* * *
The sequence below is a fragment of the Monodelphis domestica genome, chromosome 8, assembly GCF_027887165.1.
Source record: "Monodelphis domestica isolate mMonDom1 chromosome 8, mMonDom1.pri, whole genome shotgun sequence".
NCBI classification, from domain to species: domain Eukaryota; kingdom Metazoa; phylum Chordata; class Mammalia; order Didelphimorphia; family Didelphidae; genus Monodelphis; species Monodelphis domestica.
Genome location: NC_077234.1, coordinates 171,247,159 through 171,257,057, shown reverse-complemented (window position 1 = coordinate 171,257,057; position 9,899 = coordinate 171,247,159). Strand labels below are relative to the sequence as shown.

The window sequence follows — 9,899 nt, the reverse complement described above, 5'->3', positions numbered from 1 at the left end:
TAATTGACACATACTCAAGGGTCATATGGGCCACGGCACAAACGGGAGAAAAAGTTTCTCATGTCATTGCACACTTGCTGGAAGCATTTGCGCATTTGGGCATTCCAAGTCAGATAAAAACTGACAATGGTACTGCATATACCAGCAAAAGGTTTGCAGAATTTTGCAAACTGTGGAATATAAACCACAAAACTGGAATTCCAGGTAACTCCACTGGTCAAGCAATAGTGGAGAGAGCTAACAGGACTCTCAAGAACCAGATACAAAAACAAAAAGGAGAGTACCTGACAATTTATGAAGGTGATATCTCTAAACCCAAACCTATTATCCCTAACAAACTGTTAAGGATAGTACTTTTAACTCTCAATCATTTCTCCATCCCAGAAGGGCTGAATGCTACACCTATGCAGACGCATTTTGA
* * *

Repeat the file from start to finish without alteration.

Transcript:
The sequence below is a fragment of the Monodelphis domestica genome, chromosome 8, assembly GCF_027887165.1.
Source record: "Monodelphis domestica isolate mMonDom1 chromosome 8, mMonDom1.pri, whole genome shotgun sequence".
NCBI classification, from domain to species: domain Eukaryota; kingdom Metazoa; phylum Chordata; class Mammalia; order Didelphimorphia; family Didelphidae; genus Monodelphis; species Monodelphis domestica.
Genome location: NC_077234.1, coordinates 171,247,159 through 171,257,057, shown reverse-complemented (window position 1 = coordinate 171,257,057; position 9,899 = coordinate 171,247,159). Strand labels below are relative to the sequence as shown.

The window sequence follows — 9,899 nt, the reverse complement described above, 5'->3', positions numbered from 1 at the left end:
TAATTGACACATACTCAAGGGTCATATGGGCCACGGCACAAACGGGAGAAAAAGTTTCTCATGTCATTGCACACTTGCTGGAAGCATTTGCGCATTTGGGCATTCCAAGTCAGATAAAAACTGACAATGGTACTGCATATACCAGCAAAAGGTTTGCAGAATTTTGCAAACTGTGGAATATAAACCACAAAACTGGAATTCCAGGTAACTCCACTGGTCAAGCAATAGTGGAGAGAGCTAACAGGACTCTCAAGAACCAGATACAAAAACAAAAAGGAGAGTACCTGACAATTTATGAAGGTGATATCTCTAAACCCAAACCTATTATCCCTAACAAACTGTTAAGGATAGTACTTTTAACTCTCAATCATTTCTCCATCCCAGAAGGGCTGAATGCTACACCTATGCAGACGCATTTTGA